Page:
.NET Framework - based applications (Framework applications) are programs that require the.NET Framework to run. For the purposes of this book we will refer to these applications as Framework applications.
The elements of a Framework application are generally split into multiple logical layers which handle the different pieces of functionality. Those logical
Some Framework applications make use of Web services to connect to other applications or services. These are often given the
You can create Framework applications using a variety of development environments, but for the purposes of this book, we assume that you are using Visual Studio .NET 2003.
The .NET Framework is an object-oriented programming platform that
To provide a consistent object-oriented programming environment whether object code is stored and executed locally, executed locally but Internet-distributed, or executed remotely.
To provide a code-execution environment that minimizes software deployment and versioning conflicts,
To make the developer experience consistent across widely varying types of applications, such as Windows-based applications and Web-based applications.
To build all communication on industry standards to ensure that code based on the .NET Framework can integrate with other code.
The Common Language Runtime (CLR) is the foundation of the .NET Framework. Think of the runtime as an agent that
The CLR also enforces strict type safety and other forms of code accuracy that ensure security. Thus, it is important to know how well the CLR is operating as this has a direct effect on your applications.
The following diagram shows how the Common Language Runtime underpins the architecture of .NET Framework-based applications.
Figure 1.2: Architecture of .NET Framework-based applications
Any code which uses the Framework is known as managed code and can use the core services by executing under the runtime. Code that does not use the Framework is known as unmanaged code.
To run managed code on a computer, the .NET Framework must be installed on that computer.
Using the managed environment of the runtime eliminates many common software issues. For example, the runtime automatically handles object layout and manages references to objects, releasing them when no longer in use. This automatic memory management helps to resolve the two most common application errors of memory leaks and invalid memory references.
The runtime also enforces code robustness by implementing a strict type- and code-verification infrastructure called the common type system (CTS). CTS ensures that all managed code is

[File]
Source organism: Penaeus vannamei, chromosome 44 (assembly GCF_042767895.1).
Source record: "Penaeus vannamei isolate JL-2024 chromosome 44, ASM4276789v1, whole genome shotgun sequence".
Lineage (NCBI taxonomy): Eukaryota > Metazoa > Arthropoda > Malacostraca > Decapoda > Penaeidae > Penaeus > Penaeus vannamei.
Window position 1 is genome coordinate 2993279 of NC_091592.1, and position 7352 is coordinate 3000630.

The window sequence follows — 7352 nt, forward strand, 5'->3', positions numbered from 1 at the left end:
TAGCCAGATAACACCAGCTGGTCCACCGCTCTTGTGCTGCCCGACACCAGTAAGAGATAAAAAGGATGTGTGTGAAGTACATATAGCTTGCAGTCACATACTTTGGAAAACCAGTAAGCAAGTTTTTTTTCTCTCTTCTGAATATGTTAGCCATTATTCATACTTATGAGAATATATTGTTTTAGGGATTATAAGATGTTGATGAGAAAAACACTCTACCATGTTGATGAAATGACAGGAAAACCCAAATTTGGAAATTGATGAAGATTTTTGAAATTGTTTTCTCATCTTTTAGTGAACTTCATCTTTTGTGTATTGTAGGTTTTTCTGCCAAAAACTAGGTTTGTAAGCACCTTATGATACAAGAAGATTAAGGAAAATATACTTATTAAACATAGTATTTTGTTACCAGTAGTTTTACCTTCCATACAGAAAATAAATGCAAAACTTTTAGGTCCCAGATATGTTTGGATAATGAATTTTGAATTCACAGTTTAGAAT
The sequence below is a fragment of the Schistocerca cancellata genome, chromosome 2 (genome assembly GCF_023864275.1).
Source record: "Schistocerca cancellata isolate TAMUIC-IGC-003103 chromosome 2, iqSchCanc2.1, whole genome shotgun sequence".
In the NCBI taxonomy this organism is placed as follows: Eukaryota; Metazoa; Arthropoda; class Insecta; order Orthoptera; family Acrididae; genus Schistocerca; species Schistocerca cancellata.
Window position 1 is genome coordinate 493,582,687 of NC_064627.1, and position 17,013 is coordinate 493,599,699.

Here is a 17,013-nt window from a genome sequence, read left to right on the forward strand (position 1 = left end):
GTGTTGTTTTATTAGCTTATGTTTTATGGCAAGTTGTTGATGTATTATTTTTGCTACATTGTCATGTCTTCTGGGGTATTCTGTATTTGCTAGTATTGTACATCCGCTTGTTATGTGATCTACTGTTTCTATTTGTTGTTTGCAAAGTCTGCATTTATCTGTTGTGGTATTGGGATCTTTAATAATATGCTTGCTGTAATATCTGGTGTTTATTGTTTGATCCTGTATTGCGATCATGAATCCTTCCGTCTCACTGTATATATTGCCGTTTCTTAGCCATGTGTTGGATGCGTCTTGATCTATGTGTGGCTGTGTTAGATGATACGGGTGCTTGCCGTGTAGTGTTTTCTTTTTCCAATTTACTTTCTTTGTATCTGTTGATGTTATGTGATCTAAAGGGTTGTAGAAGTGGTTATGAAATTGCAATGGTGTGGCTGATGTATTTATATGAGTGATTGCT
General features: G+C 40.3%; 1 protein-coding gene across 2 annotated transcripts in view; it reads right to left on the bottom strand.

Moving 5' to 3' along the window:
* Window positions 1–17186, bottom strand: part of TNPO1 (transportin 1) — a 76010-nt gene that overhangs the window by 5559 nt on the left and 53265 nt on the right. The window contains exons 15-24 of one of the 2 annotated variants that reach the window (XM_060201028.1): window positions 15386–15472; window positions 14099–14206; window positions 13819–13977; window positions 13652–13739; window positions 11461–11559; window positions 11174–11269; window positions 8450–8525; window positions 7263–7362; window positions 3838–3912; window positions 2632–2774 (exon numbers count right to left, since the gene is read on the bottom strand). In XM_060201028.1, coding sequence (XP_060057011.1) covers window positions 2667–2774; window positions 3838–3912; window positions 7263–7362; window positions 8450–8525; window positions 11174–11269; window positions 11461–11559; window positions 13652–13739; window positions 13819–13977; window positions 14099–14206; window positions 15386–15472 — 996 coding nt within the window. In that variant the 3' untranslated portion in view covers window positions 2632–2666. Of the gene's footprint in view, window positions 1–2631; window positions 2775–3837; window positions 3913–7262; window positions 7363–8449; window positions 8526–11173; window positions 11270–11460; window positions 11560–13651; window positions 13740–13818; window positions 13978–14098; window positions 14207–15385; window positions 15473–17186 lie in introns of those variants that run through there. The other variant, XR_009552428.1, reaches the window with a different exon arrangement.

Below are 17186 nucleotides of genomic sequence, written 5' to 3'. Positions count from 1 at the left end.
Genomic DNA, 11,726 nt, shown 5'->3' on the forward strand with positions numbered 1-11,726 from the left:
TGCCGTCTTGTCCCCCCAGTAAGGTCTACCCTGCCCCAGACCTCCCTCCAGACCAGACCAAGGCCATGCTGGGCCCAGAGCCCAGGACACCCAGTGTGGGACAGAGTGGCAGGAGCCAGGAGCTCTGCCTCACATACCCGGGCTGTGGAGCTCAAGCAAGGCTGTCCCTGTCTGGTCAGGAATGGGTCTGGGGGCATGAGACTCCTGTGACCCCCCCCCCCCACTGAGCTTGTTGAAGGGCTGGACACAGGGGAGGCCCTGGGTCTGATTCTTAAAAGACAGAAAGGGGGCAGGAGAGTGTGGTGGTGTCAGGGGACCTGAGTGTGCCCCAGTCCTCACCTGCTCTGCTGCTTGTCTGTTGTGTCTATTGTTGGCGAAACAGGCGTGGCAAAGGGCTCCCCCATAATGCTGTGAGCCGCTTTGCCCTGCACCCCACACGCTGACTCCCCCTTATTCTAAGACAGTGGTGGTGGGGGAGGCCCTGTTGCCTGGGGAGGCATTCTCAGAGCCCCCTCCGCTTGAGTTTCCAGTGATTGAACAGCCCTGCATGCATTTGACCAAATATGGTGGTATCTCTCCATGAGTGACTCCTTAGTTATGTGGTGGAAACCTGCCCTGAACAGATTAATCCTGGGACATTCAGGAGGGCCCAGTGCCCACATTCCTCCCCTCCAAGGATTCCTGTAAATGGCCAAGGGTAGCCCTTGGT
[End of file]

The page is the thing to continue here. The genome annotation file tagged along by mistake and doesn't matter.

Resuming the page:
The CLR design supports a variety of different types of applications, from Web server applications to programs with a traditional rich Microsoft Windows operating system user interface. Each type requires a runtime host to start the application. The runtime host loads the runtime into a process, creates the application domains within the process, and loads
The .NET Framework class library is a comprehensive, object-oriented collection of reusable classes, interfaces, and types that you can use to develop applications. The classes provide access to system functionality such as:
Graphical user interface (GUI) elements
Enterprise services (such as message queuing, load balancing, and transacted
File input and output
The .NET Framework types are the foundation on which Framework applications, components, and controls are built. The .NET Framework includes types that perform the following functions:
Represent base data types and exceptions.
Encapsulate data structures.
Access information about loaded types.
Invoke .NET Framework security checks.
Provide data access, rich client-side GUI, and
The .NET Framework provides a rich set of interfaces, as well as abstract and concrete (non-abstract) classes. You can use the concrete classes as is or, in many cases, derive your own classes from them. To use the functionality of an interface, you can either create a class that implements the interface or derive a class from one of the .NET Framework classes that implements the interface.
Code that uses any of the classes from the .NET Framework class library requires the .NET Framework be installed on the computer on which it runs.